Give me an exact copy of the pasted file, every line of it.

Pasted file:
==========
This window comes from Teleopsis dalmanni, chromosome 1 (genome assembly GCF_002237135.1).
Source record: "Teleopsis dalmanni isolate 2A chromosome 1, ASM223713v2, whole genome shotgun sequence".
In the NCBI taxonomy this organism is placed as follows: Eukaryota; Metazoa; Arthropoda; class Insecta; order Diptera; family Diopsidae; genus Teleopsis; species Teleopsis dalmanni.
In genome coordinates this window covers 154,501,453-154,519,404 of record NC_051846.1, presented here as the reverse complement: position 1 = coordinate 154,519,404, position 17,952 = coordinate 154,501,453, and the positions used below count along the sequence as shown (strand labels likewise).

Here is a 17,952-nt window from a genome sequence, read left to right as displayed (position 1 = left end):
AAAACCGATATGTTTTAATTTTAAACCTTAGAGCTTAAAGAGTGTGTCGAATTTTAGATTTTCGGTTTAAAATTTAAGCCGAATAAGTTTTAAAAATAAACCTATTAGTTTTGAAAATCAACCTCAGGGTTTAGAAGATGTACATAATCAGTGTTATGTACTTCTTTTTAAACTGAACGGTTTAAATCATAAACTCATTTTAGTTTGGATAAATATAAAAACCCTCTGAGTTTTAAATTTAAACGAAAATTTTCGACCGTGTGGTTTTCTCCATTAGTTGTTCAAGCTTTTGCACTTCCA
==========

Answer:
This window comes from Teleopsis dalmanni, chromosome 1 (genome assembly GCF_002237135.1).
Source record: "Teleopsis dalmanni isolate 2A chromosome 1, ASM223713v2, whole genome shotgun sequence".
In the NCBI taxonomy this organism is placed as follows: Eukaryota; Metazoa; Arthropoda; class Insecta; order Diptera; family Diopsidae; genus Teleopsis; species Teleopsis dalmanni.
In genome coordinates this window covers 154,501,453-154,519,404 of record NC_051846.1, presented here as the reverse complement: position 1 = coordinate 154,519,404, position 17,952 = coordinate 154,501,453, and the positions used below count along the sequence as shown (strand labels likewise).

Here is a 17,952-nt window from a genome sequence, read left to right as displayed (position 1 = left end):
AAAACCGATATGTTTTAATTTTAAACCTTAGAGCTTAAAGAGTGTGTCGAATTTTAGATTTTCGGTTTAAAATTTAAGCCGAATAAGTTTTAAAAATAAACCTATTAGTTTTGAAAATCAACCTCAGGGTTTAGAAGATGTACATAATCAGTGTTATGTACTTCTTTTTAAACTGAACGGTTTAAATCATAAACTCATTTTAGTTTGGATAAATATAAAAACCCTCTGAGTTTTAAATTTAAACGAAAATTTTCGACCGTGTGGTTTTCTCCATTAGTTGTTCAAGCTTTTGCACTTCCA